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Internet Of Things Turns Nasty. 3 Ways To Protect Yourself.

Internet Of Things Turns Nasty. 3 Ways To Protect Yourself.

Christopher McHale
by Christopher McHale on Oct 25, 2016 12:13:05 AM

October 21st, 2016. Take note of the date. Something extraordinary and scary happened.

 

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The Internet of Things turned nasty. Hackers used Internet-connected devices, like CCTV devices and printers to take down sites like Twitter, Spotify, and Reddit. First off it’s extraordinary they were able to get my printer to work. That thing has a mind of its own.

The attack was against a company called Dyn, which directs users to sites. It affected users in the densely populated east coast of the US, all the way through the Midwest, parts of the west coast, and to a lesser extent parts of Europe. I was in the middle of working on a recipe in my kitchen and the Internet just disappeared. Totally ruined my frittata. But there are serious issues here.


Like power stations. And hospitals.

And nuclear missiles.

There’s an abiding suspicion a state actor is behind it. And the news is filled with stories of the US launching retaliatory strikes against Russia for messing with the election. Maybe Putin doesn't like the threat. (He doesn't strike me as a live-and-let-live guy.)

There’s this lingering shadow--this is just beginning.

Which got me thinking about my record collection.

It doesn’t exist anymore.

I don’t have any drawers filled with snapshots either.

Or even many bookshelves.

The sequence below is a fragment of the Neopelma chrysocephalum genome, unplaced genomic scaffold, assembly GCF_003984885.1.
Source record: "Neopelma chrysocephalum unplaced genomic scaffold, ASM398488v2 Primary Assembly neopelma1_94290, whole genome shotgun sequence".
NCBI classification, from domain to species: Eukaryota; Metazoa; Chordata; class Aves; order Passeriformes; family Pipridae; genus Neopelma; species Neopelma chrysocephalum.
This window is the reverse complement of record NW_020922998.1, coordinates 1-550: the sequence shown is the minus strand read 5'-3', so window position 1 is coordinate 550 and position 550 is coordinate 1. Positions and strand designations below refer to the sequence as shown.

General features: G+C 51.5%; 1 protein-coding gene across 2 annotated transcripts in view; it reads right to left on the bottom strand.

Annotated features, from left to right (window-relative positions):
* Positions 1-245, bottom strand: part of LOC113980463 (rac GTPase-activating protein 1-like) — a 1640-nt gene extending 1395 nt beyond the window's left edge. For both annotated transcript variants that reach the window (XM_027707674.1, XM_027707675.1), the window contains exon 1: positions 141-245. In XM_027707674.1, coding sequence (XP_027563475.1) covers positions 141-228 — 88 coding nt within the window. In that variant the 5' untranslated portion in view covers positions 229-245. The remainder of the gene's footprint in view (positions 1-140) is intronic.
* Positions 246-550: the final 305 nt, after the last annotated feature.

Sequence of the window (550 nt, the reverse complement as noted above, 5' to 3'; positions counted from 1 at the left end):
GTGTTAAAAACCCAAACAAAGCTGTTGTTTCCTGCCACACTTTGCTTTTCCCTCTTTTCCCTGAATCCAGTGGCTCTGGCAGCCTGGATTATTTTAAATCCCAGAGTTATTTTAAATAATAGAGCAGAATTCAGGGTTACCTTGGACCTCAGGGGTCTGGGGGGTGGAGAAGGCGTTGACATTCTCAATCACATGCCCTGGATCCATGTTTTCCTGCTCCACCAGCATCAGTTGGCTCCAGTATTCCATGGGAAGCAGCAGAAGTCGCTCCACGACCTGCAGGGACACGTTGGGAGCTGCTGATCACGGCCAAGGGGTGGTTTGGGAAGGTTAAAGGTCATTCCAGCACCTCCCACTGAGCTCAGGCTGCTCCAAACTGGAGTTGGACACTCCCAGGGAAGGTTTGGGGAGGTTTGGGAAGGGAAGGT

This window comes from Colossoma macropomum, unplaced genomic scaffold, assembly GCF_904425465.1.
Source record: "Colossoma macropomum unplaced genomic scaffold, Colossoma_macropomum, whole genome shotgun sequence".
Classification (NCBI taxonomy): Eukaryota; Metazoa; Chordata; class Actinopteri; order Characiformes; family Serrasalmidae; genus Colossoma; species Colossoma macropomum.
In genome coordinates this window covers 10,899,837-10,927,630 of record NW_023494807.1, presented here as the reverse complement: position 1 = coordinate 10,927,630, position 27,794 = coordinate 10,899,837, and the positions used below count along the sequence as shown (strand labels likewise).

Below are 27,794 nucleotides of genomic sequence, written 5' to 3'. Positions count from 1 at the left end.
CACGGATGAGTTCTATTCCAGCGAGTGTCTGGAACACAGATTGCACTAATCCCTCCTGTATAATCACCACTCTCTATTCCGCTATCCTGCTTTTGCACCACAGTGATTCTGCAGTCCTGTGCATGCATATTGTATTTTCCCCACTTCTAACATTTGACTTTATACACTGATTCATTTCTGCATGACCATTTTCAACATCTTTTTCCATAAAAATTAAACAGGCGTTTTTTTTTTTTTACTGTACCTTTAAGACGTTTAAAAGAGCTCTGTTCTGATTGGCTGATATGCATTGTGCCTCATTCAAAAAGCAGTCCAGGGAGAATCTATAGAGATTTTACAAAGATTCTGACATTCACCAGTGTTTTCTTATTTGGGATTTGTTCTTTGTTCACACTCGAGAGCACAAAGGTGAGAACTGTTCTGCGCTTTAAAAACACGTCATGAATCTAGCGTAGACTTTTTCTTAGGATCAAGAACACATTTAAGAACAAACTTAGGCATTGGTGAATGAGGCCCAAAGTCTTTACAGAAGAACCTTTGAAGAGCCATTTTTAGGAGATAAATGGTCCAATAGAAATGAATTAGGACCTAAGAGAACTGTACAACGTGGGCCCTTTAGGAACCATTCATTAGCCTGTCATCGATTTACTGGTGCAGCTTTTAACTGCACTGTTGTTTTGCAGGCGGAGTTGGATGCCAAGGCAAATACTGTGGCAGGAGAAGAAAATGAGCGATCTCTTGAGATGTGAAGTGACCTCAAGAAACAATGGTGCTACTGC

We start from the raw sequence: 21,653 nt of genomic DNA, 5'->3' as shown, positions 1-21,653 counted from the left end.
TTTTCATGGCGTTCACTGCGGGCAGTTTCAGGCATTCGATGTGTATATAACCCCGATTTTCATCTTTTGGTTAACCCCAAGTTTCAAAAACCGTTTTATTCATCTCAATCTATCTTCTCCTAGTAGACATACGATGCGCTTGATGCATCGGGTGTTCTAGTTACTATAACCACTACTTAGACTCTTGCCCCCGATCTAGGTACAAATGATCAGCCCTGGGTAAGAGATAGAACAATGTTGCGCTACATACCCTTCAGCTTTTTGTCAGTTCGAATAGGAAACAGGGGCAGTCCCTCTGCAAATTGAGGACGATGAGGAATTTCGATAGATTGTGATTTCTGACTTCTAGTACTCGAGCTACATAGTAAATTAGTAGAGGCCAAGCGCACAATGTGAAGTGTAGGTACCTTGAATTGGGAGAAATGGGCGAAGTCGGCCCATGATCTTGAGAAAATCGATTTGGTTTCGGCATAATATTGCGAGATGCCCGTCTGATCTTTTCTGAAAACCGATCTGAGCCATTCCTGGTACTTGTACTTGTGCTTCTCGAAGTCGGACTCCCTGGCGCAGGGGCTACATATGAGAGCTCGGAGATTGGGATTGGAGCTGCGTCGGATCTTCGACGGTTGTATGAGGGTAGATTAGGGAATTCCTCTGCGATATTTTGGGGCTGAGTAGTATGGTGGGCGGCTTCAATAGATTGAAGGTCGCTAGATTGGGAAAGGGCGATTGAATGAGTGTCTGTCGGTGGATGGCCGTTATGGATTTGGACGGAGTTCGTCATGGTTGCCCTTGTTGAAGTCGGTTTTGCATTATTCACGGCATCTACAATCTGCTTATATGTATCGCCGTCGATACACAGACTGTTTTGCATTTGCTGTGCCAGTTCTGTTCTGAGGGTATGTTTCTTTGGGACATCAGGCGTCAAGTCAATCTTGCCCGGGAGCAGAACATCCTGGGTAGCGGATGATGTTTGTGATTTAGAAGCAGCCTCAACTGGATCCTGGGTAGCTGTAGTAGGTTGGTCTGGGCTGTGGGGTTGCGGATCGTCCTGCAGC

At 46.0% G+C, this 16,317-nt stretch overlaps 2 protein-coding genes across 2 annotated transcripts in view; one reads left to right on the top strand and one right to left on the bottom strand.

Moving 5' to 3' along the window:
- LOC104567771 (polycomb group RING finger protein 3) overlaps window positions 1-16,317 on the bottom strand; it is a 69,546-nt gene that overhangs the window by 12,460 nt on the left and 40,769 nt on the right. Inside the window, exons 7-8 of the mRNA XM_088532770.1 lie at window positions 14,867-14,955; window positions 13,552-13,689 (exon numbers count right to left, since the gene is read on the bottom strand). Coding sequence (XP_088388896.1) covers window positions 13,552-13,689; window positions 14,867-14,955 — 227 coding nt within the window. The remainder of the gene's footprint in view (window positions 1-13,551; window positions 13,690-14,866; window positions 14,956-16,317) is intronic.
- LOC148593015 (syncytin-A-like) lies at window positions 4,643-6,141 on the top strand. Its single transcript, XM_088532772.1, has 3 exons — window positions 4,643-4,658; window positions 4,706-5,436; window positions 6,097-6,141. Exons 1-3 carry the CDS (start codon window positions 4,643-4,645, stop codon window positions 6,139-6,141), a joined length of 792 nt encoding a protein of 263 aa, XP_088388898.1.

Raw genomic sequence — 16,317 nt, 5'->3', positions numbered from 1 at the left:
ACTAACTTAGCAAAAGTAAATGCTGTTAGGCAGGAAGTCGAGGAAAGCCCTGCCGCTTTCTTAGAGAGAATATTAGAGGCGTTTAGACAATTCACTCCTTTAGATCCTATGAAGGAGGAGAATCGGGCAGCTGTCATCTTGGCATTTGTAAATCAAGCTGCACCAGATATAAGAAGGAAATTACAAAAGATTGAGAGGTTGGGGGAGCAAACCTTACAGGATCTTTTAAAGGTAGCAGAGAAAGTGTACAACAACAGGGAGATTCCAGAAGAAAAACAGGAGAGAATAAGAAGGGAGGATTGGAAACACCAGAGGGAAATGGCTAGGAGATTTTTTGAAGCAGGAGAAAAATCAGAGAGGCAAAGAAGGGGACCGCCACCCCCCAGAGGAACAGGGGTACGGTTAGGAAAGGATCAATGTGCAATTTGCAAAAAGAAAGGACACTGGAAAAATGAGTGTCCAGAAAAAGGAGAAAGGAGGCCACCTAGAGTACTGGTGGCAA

Books and albums used to be a big part of home decorating. Now I mainly live in a digital monastery. Minimalist decor. No large sprawling media center. Just a big screen on the wall connected to the Big Internet. There’s an abiding vulnerability there.

We built this grand digital city, but did we build it on sand? How much there is there? It can disappear in a nanosecond. The Internet of Things, the ultimate realization of the ultimate virtual dream, is making it worse.

Security experts have been sending up alarms about the Internet of Things for quite some time. Over a year ago Jon Bruner, editor-at-large, O’Reilly Media said this:

 

There is an enormous security risk in IoT. IoT can scale up the attack surface for any kind of a cyberattack. The risk is going to be a distributed attack on a lot of things. We haven’t seen consumer products connected to the Internet in very wide scale yet, but there’s certainly a risk that once everyone has a connected door lock or a connected car, that that will present a bad security situation.

 

Bruner comes off like Virtual Merlin after Friday’s massive cyber-attack. Your little home router turned into an ICBM.

So is there anything you can do to stop your webcam being co-opted as an element of the next cyber Death Star launch?

Not easy. Here are three ideas.


1.   Turn off and on your smart devices. Sometimes that's enough to debug the hidden code waiting for visiting attack bots.

2.  Change default passwords on your devices - even if it is not on the list of hijacked devices, many share the same chips and code.
3.  Update device software. Hardware makers are reacting to hacking issues. Updates will begin to plug loopholes hackers exploit.

So the next time SMITE on Steam is hanging you out to dry with severe latency problems, beware, it may be a sign your smart sprinkler is being activated by Sergio in Vladstock to open values on your local municipal dam.

 

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